Northern Arizona University and the Rocky Mountain Research Center
Throughout the late 1800s and into the first part of the 20th century, central Arizona experienced a period of heavy grazing from cattle and sheep ranching. The Sierra Ancha Experimental Forest first began as a series of range exclusion plots established in the early 1920s to study the threat of erosion into the newly established Roosevelt Lake. Early pioneers in southwestern rangeland ecology including M.W. Talbot and C.K. Cooperrider took painstaking efforts to establish and record plant community characteristics within dozens of meter square survey plots scattered throughout the experimental forest. What began as an erosion study quickly morphed into a plant demography study that was continuously monitored from 1920 – 1960.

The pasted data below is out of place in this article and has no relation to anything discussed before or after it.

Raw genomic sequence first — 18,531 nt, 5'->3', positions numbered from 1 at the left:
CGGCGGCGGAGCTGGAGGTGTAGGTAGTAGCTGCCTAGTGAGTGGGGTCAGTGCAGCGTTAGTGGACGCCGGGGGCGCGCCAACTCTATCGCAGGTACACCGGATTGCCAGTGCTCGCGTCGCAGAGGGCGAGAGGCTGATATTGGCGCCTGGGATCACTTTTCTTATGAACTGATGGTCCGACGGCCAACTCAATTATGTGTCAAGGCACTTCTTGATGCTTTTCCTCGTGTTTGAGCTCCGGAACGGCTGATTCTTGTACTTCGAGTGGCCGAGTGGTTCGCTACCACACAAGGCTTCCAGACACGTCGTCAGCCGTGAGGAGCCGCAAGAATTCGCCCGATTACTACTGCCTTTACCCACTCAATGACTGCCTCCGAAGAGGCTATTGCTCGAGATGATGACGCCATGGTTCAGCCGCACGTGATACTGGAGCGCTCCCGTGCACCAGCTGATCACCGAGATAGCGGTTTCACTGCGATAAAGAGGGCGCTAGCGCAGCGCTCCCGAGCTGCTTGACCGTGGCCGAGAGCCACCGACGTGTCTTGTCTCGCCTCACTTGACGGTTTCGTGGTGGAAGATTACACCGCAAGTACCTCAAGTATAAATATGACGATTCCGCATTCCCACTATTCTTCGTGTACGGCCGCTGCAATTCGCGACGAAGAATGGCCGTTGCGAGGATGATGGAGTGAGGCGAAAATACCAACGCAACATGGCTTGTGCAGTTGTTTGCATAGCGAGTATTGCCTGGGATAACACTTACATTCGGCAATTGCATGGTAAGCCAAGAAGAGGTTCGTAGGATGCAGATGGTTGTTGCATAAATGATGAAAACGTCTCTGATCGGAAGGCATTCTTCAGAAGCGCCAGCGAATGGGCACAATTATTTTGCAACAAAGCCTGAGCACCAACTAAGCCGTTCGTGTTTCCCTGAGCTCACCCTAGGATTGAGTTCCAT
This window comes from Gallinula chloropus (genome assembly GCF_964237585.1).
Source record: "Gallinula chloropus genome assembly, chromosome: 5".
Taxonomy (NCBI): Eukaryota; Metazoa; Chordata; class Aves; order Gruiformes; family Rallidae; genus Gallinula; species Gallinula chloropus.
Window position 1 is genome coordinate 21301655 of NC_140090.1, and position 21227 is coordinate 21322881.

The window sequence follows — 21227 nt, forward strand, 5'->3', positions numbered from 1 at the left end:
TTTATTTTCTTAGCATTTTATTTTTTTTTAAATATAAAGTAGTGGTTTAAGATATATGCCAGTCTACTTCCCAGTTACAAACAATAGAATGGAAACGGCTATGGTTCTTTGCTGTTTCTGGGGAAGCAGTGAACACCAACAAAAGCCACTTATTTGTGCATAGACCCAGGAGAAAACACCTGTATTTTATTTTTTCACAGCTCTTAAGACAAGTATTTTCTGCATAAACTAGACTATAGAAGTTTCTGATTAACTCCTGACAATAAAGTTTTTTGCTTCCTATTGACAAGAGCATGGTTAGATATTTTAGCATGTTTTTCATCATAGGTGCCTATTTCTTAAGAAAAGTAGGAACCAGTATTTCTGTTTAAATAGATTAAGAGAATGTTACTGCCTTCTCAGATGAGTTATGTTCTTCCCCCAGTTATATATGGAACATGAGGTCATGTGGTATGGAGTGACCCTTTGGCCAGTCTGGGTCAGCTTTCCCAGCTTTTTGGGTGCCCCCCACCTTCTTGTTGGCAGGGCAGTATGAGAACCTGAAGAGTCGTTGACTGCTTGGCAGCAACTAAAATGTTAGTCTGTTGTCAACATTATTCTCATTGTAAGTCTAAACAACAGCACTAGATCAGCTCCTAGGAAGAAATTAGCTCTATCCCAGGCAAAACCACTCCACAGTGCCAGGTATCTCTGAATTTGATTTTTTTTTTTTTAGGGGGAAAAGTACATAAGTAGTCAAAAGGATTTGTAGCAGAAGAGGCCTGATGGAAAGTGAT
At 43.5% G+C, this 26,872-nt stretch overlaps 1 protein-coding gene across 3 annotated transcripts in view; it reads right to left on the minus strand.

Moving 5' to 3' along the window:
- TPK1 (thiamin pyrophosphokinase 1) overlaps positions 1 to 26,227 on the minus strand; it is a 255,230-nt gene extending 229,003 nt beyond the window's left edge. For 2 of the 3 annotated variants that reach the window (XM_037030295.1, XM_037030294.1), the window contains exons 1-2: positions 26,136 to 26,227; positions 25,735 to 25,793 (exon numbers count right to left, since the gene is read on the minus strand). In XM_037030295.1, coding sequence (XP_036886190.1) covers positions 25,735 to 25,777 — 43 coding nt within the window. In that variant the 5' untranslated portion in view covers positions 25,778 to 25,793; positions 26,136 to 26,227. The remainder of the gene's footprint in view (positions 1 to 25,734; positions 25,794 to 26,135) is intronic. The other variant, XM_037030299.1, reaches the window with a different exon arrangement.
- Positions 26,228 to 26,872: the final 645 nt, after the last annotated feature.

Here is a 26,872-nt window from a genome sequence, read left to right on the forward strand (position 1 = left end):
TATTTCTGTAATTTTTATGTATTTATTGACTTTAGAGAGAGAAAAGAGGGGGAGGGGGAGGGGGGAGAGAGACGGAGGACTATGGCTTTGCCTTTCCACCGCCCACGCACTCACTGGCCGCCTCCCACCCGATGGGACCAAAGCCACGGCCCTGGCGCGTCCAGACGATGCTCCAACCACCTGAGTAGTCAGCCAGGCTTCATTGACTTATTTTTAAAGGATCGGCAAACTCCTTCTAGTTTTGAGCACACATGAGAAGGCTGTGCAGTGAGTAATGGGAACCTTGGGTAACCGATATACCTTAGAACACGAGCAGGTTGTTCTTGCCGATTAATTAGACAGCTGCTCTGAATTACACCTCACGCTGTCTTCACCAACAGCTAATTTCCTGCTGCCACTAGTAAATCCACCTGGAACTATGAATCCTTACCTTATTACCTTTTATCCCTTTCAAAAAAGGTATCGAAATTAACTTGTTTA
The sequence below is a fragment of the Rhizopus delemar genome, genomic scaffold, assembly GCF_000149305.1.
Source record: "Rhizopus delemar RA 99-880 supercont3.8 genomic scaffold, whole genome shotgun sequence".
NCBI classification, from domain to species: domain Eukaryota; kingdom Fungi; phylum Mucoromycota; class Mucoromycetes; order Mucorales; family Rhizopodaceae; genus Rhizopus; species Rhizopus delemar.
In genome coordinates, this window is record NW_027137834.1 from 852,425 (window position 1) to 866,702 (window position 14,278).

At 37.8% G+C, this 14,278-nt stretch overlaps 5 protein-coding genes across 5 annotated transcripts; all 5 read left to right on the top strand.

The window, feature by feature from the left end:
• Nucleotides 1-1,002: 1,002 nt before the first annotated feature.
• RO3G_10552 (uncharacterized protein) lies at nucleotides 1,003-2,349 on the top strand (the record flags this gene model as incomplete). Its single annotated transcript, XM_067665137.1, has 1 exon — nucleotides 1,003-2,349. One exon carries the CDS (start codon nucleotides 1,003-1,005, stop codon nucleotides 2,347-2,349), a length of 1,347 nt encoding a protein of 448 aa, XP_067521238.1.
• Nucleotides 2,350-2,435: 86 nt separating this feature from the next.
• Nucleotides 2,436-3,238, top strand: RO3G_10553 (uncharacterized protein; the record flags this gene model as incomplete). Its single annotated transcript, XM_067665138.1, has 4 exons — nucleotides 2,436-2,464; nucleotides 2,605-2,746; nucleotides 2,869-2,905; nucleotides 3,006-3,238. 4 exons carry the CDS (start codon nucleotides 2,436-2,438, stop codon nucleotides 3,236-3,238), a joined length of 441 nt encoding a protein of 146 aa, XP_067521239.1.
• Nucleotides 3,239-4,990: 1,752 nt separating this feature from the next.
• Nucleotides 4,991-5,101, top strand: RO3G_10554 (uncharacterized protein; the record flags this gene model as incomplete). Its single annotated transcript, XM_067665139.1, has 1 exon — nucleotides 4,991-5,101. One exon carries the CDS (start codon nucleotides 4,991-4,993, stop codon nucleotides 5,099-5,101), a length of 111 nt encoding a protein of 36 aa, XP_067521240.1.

This project is conducted primarily by scientists from Ecoculture, Northern Arizona University, and the Rocky Mountain Research Center.
Using advanced Geographic Information Systems (GIS) techniques we have begun to resurvey and digitize these historical plots, allowing for a comparison of vegetation changes through time. Combined with the long-term climatological record for the experimental forest this work will shed light on how changes in climate and land use are affecting the ecology of the area. The outcomes of this work will help establish a long-term record of rangeland changes and assist land managers in future decision making.